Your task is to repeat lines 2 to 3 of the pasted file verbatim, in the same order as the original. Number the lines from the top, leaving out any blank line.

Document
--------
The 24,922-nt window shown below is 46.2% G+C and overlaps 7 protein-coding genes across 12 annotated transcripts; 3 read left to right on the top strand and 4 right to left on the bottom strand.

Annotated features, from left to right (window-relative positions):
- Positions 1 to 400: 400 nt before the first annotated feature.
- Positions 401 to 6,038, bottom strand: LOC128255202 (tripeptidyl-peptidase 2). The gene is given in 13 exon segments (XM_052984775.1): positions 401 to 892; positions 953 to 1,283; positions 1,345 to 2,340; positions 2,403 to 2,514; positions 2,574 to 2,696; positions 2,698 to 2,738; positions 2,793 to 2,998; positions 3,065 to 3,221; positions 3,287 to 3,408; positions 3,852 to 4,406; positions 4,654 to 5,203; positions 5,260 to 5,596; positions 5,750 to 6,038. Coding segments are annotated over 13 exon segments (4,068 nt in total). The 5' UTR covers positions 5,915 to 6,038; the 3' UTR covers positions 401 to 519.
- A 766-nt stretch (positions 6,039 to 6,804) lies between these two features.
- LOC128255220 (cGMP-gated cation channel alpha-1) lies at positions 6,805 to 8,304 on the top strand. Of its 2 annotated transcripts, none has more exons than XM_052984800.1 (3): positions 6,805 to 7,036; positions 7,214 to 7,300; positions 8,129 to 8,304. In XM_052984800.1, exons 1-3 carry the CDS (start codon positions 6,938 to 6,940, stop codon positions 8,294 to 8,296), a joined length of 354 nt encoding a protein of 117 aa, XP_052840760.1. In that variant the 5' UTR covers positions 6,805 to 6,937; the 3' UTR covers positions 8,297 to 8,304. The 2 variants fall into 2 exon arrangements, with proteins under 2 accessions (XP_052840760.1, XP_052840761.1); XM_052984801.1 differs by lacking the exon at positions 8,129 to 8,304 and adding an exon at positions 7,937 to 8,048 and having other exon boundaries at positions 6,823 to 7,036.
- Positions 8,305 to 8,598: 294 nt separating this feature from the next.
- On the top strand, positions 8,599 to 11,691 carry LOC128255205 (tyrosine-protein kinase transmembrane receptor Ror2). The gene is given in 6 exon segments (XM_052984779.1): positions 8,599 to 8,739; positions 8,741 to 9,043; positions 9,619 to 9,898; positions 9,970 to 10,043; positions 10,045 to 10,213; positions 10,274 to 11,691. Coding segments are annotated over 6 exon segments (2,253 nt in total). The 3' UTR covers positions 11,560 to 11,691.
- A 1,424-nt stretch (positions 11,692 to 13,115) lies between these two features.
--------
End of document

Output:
Annotated features, from left to right (window-relative positions):
- Positions 1 to 400: 400 nt before the first annotated feature.